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Home / Articles / Music / CD Reviews /  Music | CD Revue: Mush Records
CD Reviews

Music | CD Revue: Mush Records

By Ryan Bradford
Posted // January 7,2009 -
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Ten Years of Mush Records Mixtape src=/data/449BBE6E-021E-D69E-7A3370304BA7D31B/userData/Image/_Art_Every_Week/stars/3_stars.gif
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A while back, I had the grand idea to make a mix CD with no track breaks; the record would be one continuous track composed of individual songs edited together with sparse transitions. My intention was purely selfish: This format would force the listener through my picks without the ability to skip the ones they might not like while I laughed from my High Throne of Music Elitism. n

Luckily for me, the girl who I gave it to happened to be an English teacher at the University of Utah whose critical-reading skills are mind-boggling. Although she did not like some of the songs I put on the mix, she said that the form trumped the function; that even the weaker songs were made intriguing by the album’s construction. Simply, she gave merit to my selfish ploy and made me sound smarter than I actually am.

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Over the musically desolate holiday break (few releases between mid-December and January) I had the same trick pulled on me. Ten Years of Mush Records is a mixtape of the eclectic label’s catalog from the last decade, which includes acts as diverse as cLOUDDEAD and Aesop Rock. While this is not a new concept (Dischord’s excellent box set comes to mind first), Mush artist Thavius Beck, whose production has appeared with the likes of Saul Williams and Nine Inch Nails, has edited the compilation into two 40-minute continuous tracks. And while these tracks stand alone, the construction makes it exponentially more exciting.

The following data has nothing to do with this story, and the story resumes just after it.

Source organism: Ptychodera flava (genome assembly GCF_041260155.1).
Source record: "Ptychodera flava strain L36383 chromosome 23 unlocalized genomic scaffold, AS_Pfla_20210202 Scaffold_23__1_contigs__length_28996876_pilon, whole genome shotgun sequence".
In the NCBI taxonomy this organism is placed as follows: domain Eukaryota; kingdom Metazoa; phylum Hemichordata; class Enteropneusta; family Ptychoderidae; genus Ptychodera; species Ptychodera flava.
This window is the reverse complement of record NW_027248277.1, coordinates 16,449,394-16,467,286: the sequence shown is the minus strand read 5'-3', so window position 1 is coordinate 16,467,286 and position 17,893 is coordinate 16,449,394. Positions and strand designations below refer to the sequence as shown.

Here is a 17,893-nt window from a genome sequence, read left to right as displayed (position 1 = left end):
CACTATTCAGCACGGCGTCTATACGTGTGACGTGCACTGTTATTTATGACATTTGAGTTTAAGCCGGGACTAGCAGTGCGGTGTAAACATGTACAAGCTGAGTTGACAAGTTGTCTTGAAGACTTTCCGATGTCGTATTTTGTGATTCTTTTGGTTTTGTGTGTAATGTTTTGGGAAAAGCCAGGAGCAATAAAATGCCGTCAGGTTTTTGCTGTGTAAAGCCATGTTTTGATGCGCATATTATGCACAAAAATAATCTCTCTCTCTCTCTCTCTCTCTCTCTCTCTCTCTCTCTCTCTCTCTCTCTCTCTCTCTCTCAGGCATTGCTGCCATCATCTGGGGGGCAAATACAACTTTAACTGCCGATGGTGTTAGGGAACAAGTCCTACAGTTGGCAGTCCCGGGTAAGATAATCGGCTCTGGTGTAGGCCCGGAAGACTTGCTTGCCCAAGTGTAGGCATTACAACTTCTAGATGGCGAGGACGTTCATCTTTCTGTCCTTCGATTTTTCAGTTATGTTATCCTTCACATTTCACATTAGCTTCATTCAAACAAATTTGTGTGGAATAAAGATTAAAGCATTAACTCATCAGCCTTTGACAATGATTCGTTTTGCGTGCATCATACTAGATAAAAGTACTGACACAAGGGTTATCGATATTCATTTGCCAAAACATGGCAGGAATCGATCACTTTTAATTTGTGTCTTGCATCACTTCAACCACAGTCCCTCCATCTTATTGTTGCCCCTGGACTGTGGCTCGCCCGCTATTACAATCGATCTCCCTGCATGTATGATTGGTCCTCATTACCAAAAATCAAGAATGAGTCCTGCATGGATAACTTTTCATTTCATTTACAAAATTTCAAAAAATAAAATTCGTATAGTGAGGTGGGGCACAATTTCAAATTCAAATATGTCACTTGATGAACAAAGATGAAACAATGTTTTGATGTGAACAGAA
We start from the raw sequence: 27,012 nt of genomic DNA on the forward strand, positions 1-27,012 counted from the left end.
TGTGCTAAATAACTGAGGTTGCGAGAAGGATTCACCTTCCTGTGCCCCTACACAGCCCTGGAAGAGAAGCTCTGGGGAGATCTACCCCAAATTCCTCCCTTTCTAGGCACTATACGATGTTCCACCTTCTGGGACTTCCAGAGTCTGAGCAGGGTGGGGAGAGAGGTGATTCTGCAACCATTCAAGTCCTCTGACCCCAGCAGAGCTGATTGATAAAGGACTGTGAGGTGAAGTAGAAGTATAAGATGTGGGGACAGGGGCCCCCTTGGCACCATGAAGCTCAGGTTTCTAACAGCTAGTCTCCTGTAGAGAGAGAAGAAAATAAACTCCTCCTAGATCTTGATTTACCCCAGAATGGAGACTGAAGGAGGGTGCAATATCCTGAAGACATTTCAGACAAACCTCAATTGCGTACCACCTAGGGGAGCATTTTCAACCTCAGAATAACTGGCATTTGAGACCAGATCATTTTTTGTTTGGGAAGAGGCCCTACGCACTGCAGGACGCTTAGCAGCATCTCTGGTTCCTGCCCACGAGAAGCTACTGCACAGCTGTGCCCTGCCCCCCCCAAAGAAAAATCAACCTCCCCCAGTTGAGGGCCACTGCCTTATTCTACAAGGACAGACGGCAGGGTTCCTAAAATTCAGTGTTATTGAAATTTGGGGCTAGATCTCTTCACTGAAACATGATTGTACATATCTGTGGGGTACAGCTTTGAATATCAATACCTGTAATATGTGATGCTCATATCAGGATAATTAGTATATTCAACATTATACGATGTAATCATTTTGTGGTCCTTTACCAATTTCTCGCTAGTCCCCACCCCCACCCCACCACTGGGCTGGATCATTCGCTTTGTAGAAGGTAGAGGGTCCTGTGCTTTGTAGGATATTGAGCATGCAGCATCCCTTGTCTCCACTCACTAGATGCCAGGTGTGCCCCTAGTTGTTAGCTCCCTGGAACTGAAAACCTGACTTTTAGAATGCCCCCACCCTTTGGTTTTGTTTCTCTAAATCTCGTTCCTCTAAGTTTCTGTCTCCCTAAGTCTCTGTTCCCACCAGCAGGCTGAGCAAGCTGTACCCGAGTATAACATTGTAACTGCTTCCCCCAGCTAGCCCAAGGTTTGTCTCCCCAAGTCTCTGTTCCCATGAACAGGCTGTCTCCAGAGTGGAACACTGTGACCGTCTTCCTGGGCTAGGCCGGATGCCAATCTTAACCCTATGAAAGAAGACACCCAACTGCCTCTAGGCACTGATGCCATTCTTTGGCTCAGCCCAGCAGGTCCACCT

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Mix One acts as the warm-up half. The sleepy mix of shoegaze, dream-pop, and folk acts as the soundtrack to a perfect make-out session, especially when the exotic plucking of Devendra Banhart’s “La Semilla (The Seed)” floats in. Although there is little need for Beck’s mixing trickery for music that easily fades together anyway, the arrangement masterfully builds in anticipation for Mix Two. The only speed bump comes with Her Space Holiday’s bouncy “Sleepy Tigers”—a fine song by itself, but so different from anything else on Mix One that it sticks out like a sore thumb.

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Mix Two bursts out of the gates with party hip-hop and electronica, allowing Beck’s mixing skills to shine. Aesop Rock may be the most well known artist here, but Busdriver is the star of Mix Two, whose rapid-fire stutter raises the bar for the rest of the mix to follow. (Free download from MushRecords.com)

 
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